Are You Using AI In Your Job?

We want to understand the real-world applications of AL and ML in business and the impact it will have on all our jobs.

Want to help? Complete the survey, your insights could make a big difference. It will just take one minute.
You'll be the first to get access to the final report.-->

6 UX Mistakes To Avoid In Your Software

| November 24, 2020

Most of us in the development business will say that the UX is the basis for greatness and as such, it’s imperative developers avoid making some common UX mistakes. Of the roughly 2.2 million apps available across both Google Play and the App Store many sit around collecting figurative dust because developers failed in one or more areas.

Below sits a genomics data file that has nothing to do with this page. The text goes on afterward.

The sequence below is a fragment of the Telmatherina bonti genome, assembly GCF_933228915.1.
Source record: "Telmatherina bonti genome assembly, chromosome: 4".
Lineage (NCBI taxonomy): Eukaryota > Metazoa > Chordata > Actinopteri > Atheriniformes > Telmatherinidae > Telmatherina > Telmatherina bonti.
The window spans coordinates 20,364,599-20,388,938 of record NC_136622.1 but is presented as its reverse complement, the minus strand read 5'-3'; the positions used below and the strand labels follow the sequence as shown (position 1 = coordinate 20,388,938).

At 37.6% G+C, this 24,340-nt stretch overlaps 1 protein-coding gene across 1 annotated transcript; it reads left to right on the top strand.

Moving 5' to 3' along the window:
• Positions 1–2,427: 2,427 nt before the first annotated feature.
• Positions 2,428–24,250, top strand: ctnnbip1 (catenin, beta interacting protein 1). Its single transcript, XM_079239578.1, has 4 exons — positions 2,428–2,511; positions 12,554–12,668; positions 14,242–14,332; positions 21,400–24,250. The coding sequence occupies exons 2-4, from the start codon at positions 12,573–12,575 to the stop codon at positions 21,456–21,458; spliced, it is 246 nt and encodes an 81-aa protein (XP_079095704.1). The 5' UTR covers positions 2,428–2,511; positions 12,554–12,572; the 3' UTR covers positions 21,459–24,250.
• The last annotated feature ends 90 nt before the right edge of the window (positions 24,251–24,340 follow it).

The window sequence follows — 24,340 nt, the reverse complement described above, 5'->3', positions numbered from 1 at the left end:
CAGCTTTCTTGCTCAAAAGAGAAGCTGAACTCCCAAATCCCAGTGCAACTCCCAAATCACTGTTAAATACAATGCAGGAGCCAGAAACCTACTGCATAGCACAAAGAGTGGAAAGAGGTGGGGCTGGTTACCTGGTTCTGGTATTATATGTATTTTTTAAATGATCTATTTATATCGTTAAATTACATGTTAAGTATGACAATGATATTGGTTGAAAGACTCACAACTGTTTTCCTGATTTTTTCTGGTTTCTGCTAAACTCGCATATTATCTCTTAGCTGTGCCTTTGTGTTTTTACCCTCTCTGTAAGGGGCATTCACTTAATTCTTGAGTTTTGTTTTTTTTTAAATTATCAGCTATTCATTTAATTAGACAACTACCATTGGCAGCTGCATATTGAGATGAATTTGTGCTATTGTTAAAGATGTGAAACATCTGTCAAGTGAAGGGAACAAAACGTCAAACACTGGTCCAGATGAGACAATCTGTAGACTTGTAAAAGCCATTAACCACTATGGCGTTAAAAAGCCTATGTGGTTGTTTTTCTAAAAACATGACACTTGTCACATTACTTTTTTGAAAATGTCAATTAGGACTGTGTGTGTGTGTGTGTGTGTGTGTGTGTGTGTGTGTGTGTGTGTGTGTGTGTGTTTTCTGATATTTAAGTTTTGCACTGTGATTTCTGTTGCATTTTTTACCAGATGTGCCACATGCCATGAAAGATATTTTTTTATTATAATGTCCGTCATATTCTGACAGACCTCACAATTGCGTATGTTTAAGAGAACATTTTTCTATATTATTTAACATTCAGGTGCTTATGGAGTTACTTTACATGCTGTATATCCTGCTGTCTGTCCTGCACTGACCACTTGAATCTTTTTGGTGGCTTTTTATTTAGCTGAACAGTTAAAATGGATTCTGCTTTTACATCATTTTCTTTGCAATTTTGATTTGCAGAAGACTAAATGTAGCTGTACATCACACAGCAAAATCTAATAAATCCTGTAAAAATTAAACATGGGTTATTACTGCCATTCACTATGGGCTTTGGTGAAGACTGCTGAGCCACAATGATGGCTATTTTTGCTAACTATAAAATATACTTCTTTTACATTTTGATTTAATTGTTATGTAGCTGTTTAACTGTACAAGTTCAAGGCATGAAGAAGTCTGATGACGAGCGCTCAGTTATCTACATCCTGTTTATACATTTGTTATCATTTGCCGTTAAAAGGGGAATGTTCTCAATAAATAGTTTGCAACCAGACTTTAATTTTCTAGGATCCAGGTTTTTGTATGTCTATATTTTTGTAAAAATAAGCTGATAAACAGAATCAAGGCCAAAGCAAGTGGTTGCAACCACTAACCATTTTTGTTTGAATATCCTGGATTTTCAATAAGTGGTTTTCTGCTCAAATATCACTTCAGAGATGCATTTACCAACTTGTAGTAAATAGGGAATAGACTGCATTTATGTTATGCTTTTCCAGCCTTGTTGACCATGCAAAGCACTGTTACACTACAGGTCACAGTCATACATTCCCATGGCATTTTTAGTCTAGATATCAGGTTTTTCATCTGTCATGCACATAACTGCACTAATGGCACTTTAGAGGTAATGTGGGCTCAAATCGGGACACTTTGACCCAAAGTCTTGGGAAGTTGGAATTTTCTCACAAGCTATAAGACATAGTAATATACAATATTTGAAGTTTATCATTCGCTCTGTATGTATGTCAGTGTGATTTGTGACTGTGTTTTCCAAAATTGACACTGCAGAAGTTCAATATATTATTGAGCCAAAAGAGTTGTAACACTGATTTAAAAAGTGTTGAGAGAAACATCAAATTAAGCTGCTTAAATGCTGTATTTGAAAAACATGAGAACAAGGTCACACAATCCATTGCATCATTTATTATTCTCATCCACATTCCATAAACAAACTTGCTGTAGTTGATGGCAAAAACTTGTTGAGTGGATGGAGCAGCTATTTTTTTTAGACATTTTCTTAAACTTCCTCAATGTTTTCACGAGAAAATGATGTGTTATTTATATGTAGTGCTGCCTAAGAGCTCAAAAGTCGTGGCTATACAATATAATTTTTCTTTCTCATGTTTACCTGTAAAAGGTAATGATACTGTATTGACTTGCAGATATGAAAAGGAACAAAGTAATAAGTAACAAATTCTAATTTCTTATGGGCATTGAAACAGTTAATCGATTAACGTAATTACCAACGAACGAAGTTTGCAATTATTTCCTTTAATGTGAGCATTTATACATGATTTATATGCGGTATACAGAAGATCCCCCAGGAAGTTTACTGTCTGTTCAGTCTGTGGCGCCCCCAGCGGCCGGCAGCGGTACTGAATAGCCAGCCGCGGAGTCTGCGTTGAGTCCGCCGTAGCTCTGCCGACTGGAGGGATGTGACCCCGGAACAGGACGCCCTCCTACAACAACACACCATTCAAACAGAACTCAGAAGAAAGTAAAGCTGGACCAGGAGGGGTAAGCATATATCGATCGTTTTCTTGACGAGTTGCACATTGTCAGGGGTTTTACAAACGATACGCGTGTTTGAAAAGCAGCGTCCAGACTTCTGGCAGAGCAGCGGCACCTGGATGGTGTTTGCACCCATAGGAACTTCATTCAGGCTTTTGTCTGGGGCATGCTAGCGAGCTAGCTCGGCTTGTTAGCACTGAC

To make something great, it requires a degree of empathy where businesses and developers need to step outside of themselves and walk in the shoes of the user. It’s through these kinds of connections that developers can make a product that truly resonates with their audience. Let’s start by first taking a look at what UX matters then we’ll move on to discuss some classic mistakes that drive apps to the bottom of the app store lists.

Why your UX matters

It should go with saying but if your users aren’t having a good time, then it’s probably because you’re leaving something to be desired. In the same sense that a host is obligated to entertain their guests, an app needs to be able to accommodate its users. As businesses, we need to be able to step outside of ourselves to ensure that the products we produce satisfy the needs of the userbase.